In today’s world, fast food chains are good examples of classical management. Next time you buy that Whopper or Big Mac, you can thank the influence of American businessman Frederick Taylor. Literally using a stopwatch, Taylor’s used his time and motion studies to prove that for every job, there is one best way to perform it in the shortest amount of time. This meant properly selecting, training, and rewarding the appropriate worker with the right task (Taylor, 1947). Peek into the kitchen the next time you order that burger, fries, and coke. It is likely that you will see employees separated by station and task, doing their specific part to fulfill your order. Likewise, the design of hard plastic seats and bright colors in fast food restaurants is done with intention to get customers in and out of the restaurant in an efficient and expedient manner.
During this time, Weber was also developing his ideas about bureaucracy. He was fascinated with what the ideal organization should look like, and believed that effective hierarchies helped organizations operate effectively. Precise rules, a division of labor, centralized authority, and a distinctly defined hierarchy should be driven by rational thought void of emotion and outside influence (Weber). These qualities would allow organizations to operate in a somewhat predictable manner — employees knew what to expect and who was in charge, and management could make decisions based on familiar, relevant information rather than irrational feelings. Think about the bureaucracy of your college campus, there are numerous divisions of labor, rules, policies, and procedures. Registering for classes, tracking transcripts, obtaining financial aid, living in campus housing, are all part of the time you spend navigating the bureaucracy on your campus. Imagine a campus without bureaucracy. What if you couldn’t easily access your transcripts? What if no one kept track of your progress through college? How would you know what to do and when you were done? What if there was no process for applying for financial aid? While bureaucracies can be slow, tedious, and often inefficient, they provide structure we have come to rely on to accomplish personal and professional goals.
Fayol’s theory of classical management focused on how management worked, specifically looking at what managers should do to be most effective. For Fayol, organizational members should be clear who is in charge, and everyone should know their role in an organization. He argued that organizations should be grouped in a precise hierarchy that limits the flow of communication to top-down communication.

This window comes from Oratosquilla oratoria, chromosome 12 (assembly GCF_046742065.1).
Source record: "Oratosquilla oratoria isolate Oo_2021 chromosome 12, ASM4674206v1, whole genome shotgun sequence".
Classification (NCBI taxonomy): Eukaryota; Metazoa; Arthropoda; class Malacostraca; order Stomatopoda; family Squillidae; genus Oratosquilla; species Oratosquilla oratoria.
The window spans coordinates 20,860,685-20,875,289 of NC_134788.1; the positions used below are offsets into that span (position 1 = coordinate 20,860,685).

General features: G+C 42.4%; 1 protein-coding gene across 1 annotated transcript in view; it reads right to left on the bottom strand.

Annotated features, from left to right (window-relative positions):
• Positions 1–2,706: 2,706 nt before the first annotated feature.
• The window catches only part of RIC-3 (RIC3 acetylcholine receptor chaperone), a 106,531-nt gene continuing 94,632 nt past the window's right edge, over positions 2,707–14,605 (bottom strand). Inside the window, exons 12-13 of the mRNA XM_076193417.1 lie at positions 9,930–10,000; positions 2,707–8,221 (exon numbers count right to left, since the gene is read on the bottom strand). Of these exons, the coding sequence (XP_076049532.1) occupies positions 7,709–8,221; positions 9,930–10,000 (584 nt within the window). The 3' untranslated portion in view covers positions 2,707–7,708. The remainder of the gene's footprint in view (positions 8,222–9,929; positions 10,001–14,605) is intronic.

Theory X is an example of a classical management theory where managers micro-manage employees by using reward-punishment tactics, and limiting employee participation in decision-making (McGregor 1960). This theory sees employees as basically lazy or unmotivated. Because of this, managers must closely supervise their workers. Those that do not do their work are disposable parts of the machine. This allows for management to mistreat and abuse their employees, ultimately lowering the very thing they were after, greater productivity.
Organizations using this approach can still be found today. Have you ever had a boss or manager who treated you like an interchangeable part of a machine who had little value? If so, you’ve experienced aspects of the classical management perspective at work. While scientific approaches to organizations were an interesting starting point for determining how to communicate, the classical management approach fell short in many ways. Thus, development and refinement continued to occur regarding ways to understand organizational communication.
Human Relations Perspective
Because classical management was so mechanical and did not treat people as humans, organizational scholars wanted to focus on the human elements of organizations. The human relations approach focuses on how organizational members relate to one another, and how individuals’ needs influence their performance in organizations. In 1924 Elton Mayo and his team of Harvard scientists began a series of studies that were initially interested in how to modify working conditions to increase worker productivity, decrease employee turnover, and change the overall poor organizational effectiveness at the Hawthorne Electric Plant near Chicago (Roethlisberger & Dickson 2003).